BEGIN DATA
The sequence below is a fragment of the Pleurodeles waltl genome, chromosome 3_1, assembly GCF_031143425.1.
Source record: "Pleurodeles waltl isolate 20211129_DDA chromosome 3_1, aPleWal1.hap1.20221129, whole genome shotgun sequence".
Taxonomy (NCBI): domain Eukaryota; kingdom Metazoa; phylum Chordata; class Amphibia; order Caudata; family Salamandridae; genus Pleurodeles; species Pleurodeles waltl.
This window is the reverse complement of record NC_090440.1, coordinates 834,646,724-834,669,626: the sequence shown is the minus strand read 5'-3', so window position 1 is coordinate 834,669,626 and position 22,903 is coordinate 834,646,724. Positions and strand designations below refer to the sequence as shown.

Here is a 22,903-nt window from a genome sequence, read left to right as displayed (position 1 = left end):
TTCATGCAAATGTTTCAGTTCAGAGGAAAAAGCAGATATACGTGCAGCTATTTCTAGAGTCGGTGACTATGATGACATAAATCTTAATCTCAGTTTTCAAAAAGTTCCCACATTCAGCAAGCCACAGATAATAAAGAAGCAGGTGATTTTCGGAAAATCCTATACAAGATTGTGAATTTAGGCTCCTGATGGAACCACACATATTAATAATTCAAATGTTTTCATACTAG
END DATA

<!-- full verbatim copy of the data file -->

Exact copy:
The sequence below is a fragment of the Pleurodeles waltl genome, chromosome 3_1, assembly GCF_031143425.1.
Source record: "Pleurodeles waltl isolate 20211129_DDA chromosome 3_1, aPleWal1.hap1.20221129, whole genome shotgun sequence".
Taxonomy (NCBI): domain Eukaryota; kingdom Metazoa; phylum Chordata; class Amphibia; order Caudata; family Salamandridae; genus Pleurodeles; species Pleurodeles waltl.
This window is the reverse complement of record NC_090440.1, coordinates 834,646,724-834,669,626: the sequence shown is the minus strand read 5'-3', so window position 1 is coordinate 834,669,626 and position 22,903 is coordinate 834,646,724. Positions and strand designations below refer to the sequence as shown.

Here is a 22,903-nt window from a genome sequence, read left to right as displayed (position 1 = left end):
TTCATGCAAATGTTTCAGTTCAGAGGAAAAAGCAGATATACGTGCAGCTATTTCTAGAGTCGGTGACTATGATGACATAAATCTTAATCTCAGTTTTCAAAAAGTTCCCACATTCAGCAAGCCACAGATAATAAAGAAGCAGGTGATTTTCGGAAAATCCTATACAAGATTGTGAATTTAGGCTCCTGATGGAACCACACATATTAATAATTCAAATGTTTTCATACTAG